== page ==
Sometimes people who expatriate become U.S. taxpayers again. This might happen because life intervenes (family or job reasons make a return to the United States necessary or desirable). Or, becoming a U.S. taxpayer again might be good for tax reasons.
Let’s look at this piece of the expatriate’s life after expatriation.
There are two types of “residents” for U.S. tax purposes:
Someone who renounces U.S. citizenship or gives up permanent resident status by definition is not a citizen of the United States and almost certainly lives outside the United States. So an expatriate need not worry about paying U.S. income tax or estate tax.
Why on earth would an expatriate jump back into the U.S. tax system?
Let’s talk about those topics.
There are four ways you can be a U.S. income taxpaying human, if that is your objective. One is by being a U.S. citizen.
The other three are by being what tax law calls a “resident alien”. You are an “alien” because you are not a U.S. citizen, but you are a resident of the United States and therefore fully within the reach of the income tax system.
The three ways to be a resident alien are:
This is the permanent resident visa. You are entitled to live in the United States indefinitely, and the visa status you hold automatically makes you a resident alien for income tax purposes.1
This would be the typical path for an expatriate who wants to re-enter the United States and live here again.
The next way to be a resident alien is to spend enough time in the United States to qualify. Every country has a rule like this: spend enough time here, and you are a resident. If you’re a resident, you should pay tax because you are living here.
The U.S. system is more complex than other countries’ systems. You will be a resident alien for U.S. income tax purposes in a particular year if you:
Usually, family reasons (coming to take care of elderly parents, for instance) or job reasons would cause someone to spend enough time in the United States to be a U.S. resident.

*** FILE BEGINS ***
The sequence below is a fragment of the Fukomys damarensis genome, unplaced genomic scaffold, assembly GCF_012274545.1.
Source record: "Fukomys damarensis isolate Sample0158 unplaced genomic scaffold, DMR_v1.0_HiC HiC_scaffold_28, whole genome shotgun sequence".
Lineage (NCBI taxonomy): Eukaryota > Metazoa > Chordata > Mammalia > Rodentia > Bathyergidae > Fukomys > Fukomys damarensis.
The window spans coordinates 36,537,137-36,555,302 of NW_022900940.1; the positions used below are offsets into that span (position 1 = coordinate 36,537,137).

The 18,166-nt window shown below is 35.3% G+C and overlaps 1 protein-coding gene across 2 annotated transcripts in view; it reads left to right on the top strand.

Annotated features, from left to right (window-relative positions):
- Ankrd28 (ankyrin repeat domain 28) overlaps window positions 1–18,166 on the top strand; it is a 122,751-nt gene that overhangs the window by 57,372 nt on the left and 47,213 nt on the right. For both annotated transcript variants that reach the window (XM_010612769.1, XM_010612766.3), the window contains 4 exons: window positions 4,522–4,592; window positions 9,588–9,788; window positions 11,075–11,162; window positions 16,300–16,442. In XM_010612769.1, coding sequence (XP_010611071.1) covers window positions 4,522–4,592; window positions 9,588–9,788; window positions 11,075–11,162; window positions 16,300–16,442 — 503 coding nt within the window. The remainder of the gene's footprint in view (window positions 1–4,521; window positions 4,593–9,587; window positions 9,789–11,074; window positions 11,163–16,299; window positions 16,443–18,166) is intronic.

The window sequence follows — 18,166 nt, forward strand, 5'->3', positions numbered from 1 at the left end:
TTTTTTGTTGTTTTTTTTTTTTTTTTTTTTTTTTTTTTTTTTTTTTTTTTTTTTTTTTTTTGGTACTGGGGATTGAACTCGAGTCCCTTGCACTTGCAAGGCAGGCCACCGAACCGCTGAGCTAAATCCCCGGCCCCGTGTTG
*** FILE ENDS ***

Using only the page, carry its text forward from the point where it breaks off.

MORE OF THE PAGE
The next way to be a U.S. resident alien (and therefore taxable just like a U.S. citizen) in the year that you expatriate is to choose to that status.
There are three different places in the Internal Revenue Code that allow you to do this. Let’s talk about the one that expatriates are likely to use.4
If you are a nonresident alien and you are married to a U.S. citizen or resident, you can choose to be a U.S. taxpayer for income tax purposes (and for withholding of income at source on your wage income):5
“Two individuals who are husband and wife at the close of a taxable year ending on or after December 31, 1975, may make an election under this section for that taxable year if, at the close of that year, one spouse is a citizen or resident of the United States and the other spouse is a nonresident alien. The effect of the election is that each spouse is treated as a resident of the United States for purposes of chapters 1, 5, and 24 and sections 6012, 6013, 6072, and 6091 of the Code for the entire taxable year. An election made under this section is in effect for the taxable year for which made and for all subsequent years of the husband and wife. . . .”6
For a former U.S. citizen or green card holder who is married to someone who is still a U.S. taxpayer (whether U.S. citizen or green card holder), this election may make sense.
The people for whom this would make sense are couples where the U.S. person is the income-earner and the expatriate has no income.
The income will be fully taxable in the United States anyway, and the U.S. spouse will file using the status “Married Filing Separately”. If the expatriate spouse elects to be a U.S. taxpayer, then the couple files using the status “Married Filing Jointly”. This may result in a lower income tax bill in the United States.